Have I been tempted to loaf around in my shorts, watch sports, porn, movies, or scour Twitter, Facebook and the like? Sure, but that’s a quick path to a downward spiral. Maybe you’re more adept than me at juggling your time and getting things done. That’s good. For most, a routine can be our friend when making the transition to working from home. Without the usual office distractions and office meeting nonsense, you can get a lot done in six or seven hours.
2. Get out of the house – Althoughgetting the written work done is extremely important, it’s also critical to get outside and maintain your relationships and connection to society. During the long winters in the northeast, I’ve found it easy to stay inside for days at a time. Not good. Sure, I get a lot done, but I find myself becoming insulated at my workstation in my man cave. When I do this, I find that whatever I’m working on or what is on my mind becomes all-consuming. I also have a tendency to take things too seriously so I get too intense and eager. That’s why I go for a run, talk a walk, or hop on the subway and meet up with my friends or former colleagues for lunch or a beverage. Frankly, it reminds me about my professional cred and reputation, and that people I respect are pulling for me to break through. And, that’s exactly what is happening.
3. Don’t neglect yourself – As mentioned, part of my routines focus on nourishing my mind, body, and spirit to enhance my productivity and chances for success. So, I eat organic food, hydrate throughout the day, work out regularly, and even forgo alcohol and recreational drugs when I’m inspired to do so. Over time, I find myself less in need of booze, pot and whatever else used to turn me on. This may sound like a boring lifestyle, but it’s anything but tedious. My mind is fresh with new ideas and I have the psychic energy to grind out projects in one sitting. It’s all good and I know I can enjoy a glass of wine or tequila if that’s what I want after my work is done.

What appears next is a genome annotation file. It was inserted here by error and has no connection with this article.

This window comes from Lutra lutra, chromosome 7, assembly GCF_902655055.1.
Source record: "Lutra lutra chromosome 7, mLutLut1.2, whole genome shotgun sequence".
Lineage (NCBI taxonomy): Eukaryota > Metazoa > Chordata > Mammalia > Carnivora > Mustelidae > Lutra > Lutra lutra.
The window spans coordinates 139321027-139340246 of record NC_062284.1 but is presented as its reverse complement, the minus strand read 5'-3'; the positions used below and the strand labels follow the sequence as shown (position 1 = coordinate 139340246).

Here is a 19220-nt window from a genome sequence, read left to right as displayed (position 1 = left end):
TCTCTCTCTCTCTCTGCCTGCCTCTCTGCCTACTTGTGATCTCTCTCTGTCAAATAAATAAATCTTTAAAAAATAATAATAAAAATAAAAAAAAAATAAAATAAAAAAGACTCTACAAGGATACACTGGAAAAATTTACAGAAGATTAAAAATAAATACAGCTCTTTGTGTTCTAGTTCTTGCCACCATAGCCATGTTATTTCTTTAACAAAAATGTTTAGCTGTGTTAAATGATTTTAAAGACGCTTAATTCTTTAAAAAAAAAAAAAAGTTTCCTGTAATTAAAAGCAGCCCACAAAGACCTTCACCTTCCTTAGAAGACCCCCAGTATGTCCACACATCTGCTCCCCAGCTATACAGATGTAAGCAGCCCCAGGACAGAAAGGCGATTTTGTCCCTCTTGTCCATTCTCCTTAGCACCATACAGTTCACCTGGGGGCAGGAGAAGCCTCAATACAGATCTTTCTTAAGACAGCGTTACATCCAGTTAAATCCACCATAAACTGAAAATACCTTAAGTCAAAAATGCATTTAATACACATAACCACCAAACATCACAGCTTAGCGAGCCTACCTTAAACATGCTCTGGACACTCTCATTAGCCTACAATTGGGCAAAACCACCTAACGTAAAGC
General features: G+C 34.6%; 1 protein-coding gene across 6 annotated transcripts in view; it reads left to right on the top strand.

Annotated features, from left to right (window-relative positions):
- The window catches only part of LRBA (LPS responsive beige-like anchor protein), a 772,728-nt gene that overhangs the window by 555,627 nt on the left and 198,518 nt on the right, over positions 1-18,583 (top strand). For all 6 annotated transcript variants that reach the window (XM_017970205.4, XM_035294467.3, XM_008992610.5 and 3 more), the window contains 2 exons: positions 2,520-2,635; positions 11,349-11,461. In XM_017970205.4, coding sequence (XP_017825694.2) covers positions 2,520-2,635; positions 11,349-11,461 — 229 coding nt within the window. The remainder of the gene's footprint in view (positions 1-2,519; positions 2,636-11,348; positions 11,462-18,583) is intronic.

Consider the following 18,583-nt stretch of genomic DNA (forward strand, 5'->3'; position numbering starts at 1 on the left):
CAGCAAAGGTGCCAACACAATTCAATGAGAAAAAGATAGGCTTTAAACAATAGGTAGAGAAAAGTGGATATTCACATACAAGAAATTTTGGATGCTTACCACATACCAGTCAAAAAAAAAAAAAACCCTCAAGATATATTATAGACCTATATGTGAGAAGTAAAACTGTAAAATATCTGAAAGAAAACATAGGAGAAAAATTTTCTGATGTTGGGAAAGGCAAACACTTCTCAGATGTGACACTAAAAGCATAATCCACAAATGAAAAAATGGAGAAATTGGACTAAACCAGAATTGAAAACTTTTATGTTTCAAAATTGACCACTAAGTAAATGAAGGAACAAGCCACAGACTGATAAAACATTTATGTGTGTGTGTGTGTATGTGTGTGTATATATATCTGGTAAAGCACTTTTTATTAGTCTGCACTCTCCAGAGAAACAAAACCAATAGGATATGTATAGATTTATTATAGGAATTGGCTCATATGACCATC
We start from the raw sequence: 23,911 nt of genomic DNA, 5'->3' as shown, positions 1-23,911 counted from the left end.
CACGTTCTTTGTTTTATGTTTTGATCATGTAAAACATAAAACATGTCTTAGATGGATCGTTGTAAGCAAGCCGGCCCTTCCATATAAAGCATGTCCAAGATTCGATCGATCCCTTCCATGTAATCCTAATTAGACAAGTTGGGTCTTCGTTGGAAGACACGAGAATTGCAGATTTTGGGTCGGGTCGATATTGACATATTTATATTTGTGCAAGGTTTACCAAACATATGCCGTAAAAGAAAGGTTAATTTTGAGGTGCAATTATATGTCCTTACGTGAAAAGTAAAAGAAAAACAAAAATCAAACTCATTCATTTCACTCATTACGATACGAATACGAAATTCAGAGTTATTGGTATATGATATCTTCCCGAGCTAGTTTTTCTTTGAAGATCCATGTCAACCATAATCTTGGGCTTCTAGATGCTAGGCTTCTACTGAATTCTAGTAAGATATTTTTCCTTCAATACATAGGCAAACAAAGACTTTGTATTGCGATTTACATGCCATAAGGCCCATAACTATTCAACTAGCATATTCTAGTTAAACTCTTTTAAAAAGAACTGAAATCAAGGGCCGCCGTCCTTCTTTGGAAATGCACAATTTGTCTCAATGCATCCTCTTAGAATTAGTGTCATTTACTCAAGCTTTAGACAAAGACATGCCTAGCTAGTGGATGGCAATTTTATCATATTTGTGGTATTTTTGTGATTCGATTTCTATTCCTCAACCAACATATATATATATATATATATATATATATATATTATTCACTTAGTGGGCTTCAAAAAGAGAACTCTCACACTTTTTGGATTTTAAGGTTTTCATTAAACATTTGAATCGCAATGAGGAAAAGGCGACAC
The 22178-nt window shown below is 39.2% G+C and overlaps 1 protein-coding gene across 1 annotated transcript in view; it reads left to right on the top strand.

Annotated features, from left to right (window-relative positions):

4. Shun media – AlthoughI come from the media business and have made a good living from it, I also know how easy it is to fall prey to staring at the television, social media, or simply binge-watching sports, movies or cable series like Billions or Ray Donovan.It’s easy to get sucked in, but there is a way around being pulled into it. The key is not turning on the television until all of your work has been completed for the day. At first it’s challenging, but it soon becomes a non-issue when you realize how much you can actually accomplish during the day if you’re not goofing off.
Did I enjoy being part of a functioning team, having the tangible accomplishments you get when working in an office, and bonding with lots of other people? Yes, but I also have a dream, and sometimes dreams require you going it alone.
So, I hope you’ve gleaned some insights that will give you a good start to making the most of your time if you decide to work from home. If you find that flying solo is not your cup of tea, I hope you find your way back to the rat race. But remember, they call it that for a reason.
This weeks’ GUY’S GUYof the Week are all the people who took a chance and went for it, whether they worked from their studio apartment, mother’s basement, or even out of their car. Success to you, amigos.